Thursday, November 12, 2009

Remembering why we love to read


Let's face it, we don't have a lot of time these days. Between work and meals and kids and the gym and trying to keep up with new episodes of Glee (yes, me) our days are pretty much packed. Where does reading come in? And why is it important?

At the end of the day turning on the television and disengaging sometimes sounds much more appealing than cracking the pages of that new novel. And if we do actually spend the time getting into a book who knows when the next opportunity to pick it back up will be? Even the best stories can be lost in the shuffle.

What's the harm? We live in a modern world. The children of this current planet might not even have books when they grow up. They very possibly might be able to press a button and internalize a story. And if not that, then certainly holding a book will be considered old-fashioned. Heck, even some libraries are getting rid of their shelves in favor of an online digital space.

I have often said on this blog how important it is for children to see you reading, how so much of what they learn regarding literacy is based on modeled behavior. What I want to argue today, however, is why it's important for YOU to read. Why, regardless of the effect it has on the children around you, it is important for your own well-being.

Reading is active entertainment while television is passive. There are skills we must use in reading that we don't have to when plunked down in front of the tube. We imagine, we synthesize and we decipher.

Our world is based on narrative. Storytelling is the oldest art form known to man. Our lives are built around story. So much of my program involves collapsing the space between child and writer to get them to understand that the things that happen to them in their lives are stories. That even the most mundane of activities has a narrative gem inside. When we read we strengthen our storytelling muscle. We remember a good tale and, just maybe, see the magic in our own lives a little more.

Reading requires we use our own imaginations. Fantasy is an important part of being human. Dreaming big and wide is a gift we have as human beings. One of the things I love about reading is how people can get such a varied experience out of the same book. I love that Hogwarts looks just a bit different in my head than it does in my friend's. I love that, despite the movies, when I pick up those books I still have images of Harry, Ron and Hermione in my head. I love that they are mine. No one sees these characters exactly as I do. When we read, we build the visual world to the words we see and what we create belongs to us alone.

Reading is relaxing. No noise, no neon colors. Quiet and peaceful. Who doesn't need that these days?

As the weather gets colder and winter creeps up on us, I encourage you to make the bookshelf the centerpiece of your home. Think about why you love to read. Remember the first book that got your hooked. Get back in touch with that narrative spark inside us all. Curl up with a hot chocolate, a nice blanket and a book. You will be doing yourself, and your children, a world of good.

2 comments:

  1. Hey Becs,

    thank you for this one. I read ALL THE TIME for law school and it is draining, makes my eyes hurt and leaves me feeling confused and inept so it is easy to forget that reading can/should be enjoyable. You will have to give me a list of things to read when I get home.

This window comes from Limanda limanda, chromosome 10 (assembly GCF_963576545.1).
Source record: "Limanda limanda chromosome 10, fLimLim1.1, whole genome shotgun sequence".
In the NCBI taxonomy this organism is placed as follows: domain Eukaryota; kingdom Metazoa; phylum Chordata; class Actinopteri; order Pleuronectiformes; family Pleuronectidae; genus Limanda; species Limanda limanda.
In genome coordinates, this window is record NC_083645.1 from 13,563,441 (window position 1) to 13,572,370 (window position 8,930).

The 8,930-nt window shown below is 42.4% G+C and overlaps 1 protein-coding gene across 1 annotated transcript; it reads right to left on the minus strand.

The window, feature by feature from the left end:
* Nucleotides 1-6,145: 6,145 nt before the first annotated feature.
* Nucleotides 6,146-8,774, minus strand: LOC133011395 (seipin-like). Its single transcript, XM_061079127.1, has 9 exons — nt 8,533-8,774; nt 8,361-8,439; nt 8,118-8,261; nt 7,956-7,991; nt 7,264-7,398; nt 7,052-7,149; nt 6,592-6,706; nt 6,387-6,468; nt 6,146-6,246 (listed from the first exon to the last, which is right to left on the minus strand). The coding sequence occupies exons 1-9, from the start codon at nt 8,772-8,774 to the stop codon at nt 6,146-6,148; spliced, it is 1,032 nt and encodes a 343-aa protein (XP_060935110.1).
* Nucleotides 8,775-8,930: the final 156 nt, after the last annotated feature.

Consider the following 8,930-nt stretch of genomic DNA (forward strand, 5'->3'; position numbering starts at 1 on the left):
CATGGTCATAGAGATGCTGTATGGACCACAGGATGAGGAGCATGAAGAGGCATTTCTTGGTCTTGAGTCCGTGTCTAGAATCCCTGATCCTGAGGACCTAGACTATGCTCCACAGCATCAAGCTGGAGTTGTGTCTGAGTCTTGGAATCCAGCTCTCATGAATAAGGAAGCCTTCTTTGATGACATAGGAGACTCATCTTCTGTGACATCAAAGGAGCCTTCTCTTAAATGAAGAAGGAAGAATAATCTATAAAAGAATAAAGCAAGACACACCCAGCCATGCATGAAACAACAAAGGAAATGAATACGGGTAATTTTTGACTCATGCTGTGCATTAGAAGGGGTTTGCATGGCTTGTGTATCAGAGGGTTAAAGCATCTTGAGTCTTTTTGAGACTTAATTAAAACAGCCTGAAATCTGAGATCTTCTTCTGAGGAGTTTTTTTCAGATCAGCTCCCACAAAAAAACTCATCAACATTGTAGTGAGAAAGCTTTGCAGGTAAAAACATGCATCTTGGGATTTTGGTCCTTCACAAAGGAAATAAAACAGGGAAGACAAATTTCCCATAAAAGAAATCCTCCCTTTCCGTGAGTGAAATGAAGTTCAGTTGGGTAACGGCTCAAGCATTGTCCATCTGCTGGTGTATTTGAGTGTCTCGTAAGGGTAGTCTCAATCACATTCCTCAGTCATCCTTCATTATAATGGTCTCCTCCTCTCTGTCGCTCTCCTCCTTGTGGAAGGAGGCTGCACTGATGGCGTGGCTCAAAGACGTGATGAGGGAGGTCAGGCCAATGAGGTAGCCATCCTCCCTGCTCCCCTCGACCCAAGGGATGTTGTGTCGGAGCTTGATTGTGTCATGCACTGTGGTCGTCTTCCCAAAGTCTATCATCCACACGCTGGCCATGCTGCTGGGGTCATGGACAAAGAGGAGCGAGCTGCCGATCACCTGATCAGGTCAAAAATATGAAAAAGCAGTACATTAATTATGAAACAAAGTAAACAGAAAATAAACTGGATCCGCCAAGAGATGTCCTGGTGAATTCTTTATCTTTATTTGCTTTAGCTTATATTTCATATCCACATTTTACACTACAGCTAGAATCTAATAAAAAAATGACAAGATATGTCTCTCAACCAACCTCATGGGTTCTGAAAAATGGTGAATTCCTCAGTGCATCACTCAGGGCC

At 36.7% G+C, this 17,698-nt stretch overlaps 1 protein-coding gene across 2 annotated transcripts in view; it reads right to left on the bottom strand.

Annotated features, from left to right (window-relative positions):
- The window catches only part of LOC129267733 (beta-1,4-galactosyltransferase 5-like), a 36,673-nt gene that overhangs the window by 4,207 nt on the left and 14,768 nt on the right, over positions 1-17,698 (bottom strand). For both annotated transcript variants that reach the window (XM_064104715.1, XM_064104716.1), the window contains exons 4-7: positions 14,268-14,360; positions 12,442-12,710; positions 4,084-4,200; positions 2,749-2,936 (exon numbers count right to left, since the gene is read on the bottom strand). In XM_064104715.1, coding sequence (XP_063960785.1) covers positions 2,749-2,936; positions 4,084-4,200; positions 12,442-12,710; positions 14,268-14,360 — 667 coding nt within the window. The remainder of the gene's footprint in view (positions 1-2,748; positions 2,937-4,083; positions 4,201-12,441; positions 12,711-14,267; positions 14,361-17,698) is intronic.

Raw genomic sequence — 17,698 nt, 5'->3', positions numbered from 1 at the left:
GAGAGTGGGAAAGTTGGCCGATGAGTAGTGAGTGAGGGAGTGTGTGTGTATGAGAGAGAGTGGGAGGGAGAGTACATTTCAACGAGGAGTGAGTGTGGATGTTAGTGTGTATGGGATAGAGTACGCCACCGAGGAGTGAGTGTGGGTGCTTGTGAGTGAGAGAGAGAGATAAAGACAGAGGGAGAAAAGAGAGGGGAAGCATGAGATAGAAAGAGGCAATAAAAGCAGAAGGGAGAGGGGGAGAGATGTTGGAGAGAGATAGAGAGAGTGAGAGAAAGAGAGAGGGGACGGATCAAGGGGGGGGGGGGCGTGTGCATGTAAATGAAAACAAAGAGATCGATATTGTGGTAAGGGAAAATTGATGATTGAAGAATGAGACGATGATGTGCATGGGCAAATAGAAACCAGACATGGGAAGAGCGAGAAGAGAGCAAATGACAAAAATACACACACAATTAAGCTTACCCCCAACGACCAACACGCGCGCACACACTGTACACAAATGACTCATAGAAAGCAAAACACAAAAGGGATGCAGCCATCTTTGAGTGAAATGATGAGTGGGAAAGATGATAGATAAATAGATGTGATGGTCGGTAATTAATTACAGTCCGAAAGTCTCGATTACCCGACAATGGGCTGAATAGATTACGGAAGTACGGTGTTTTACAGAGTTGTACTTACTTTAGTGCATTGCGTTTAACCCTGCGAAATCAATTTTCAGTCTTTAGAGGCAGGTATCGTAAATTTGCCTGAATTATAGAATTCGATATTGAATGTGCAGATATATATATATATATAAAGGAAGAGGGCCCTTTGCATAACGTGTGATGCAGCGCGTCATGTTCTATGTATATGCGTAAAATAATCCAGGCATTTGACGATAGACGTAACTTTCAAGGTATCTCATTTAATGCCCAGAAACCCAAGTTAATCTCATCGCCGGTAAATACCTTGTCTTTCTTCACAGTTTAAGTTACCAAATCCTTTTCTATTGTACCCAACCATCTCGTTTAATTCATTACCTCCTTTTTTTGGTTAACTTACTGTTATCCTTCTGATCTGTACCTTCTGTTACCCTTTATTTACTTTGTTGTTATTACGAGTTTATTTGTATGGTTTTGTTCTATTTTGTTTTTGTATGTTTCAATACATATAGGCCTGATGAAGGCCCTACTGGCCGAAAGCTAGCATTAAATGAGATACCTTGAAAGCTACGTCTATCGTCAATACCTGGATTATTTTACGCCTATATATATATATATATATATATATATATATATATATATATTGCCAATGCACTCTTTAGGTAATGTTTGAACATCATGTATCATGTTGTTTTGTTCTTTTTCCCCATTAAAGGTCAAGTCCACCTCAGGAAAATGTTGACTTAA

Love,
    Laurel

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  2. Teach Your Child to Read Today!

    Reading is one of the most important skills one must master to succeed in life. It helps your child succeed in school, helps them build self-confidence, and helps to motivate your child. Being able to read will help your child learn more about the world, understand directions on signs and warnings on labels, allow them to discover reading as an entertainment, and help them gather information.

    Learning to read is very different from learning to speak, and it does not happen all at once. There is a steady progression in the development of reading ability over time. The best time for children to start learning to read is at a young age - even before they enter pre-school. Once a child is able to speak, they can begin developing basic reading skills. Very young children have a natural curiosity to learn about everything. They are naturally intrigued by the printed texts they see, and are eager to learn about the sounds made by those letters. You will likely notice that your young child likes to look at books and thoroughly enjoys being read to. They will even pretend to behave like a reader by holding books and pretend to read them.

    At what age can you start teaching a child to read? When they're babies? At 2 years old, 3, 4, or 5 years old, or wait until they're in school?

    If you delay your child's reading skill development until he or she enters school, you are putting your child at risk...

    Did you know that 67% of all Grade 4 students cannot read at a proficient level! According to the National Assessment of Educational Progress, of those 67%, 33% read at just the BASIC level, and 34% CANNOT even achieve reading abilities of the lowest basic level!

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    This is a reading program that requires you, the parent, to be involved. But the results are absolutely amazing. Thousands of parents have used the Children Learning Reading program to successfully teach their children to read.

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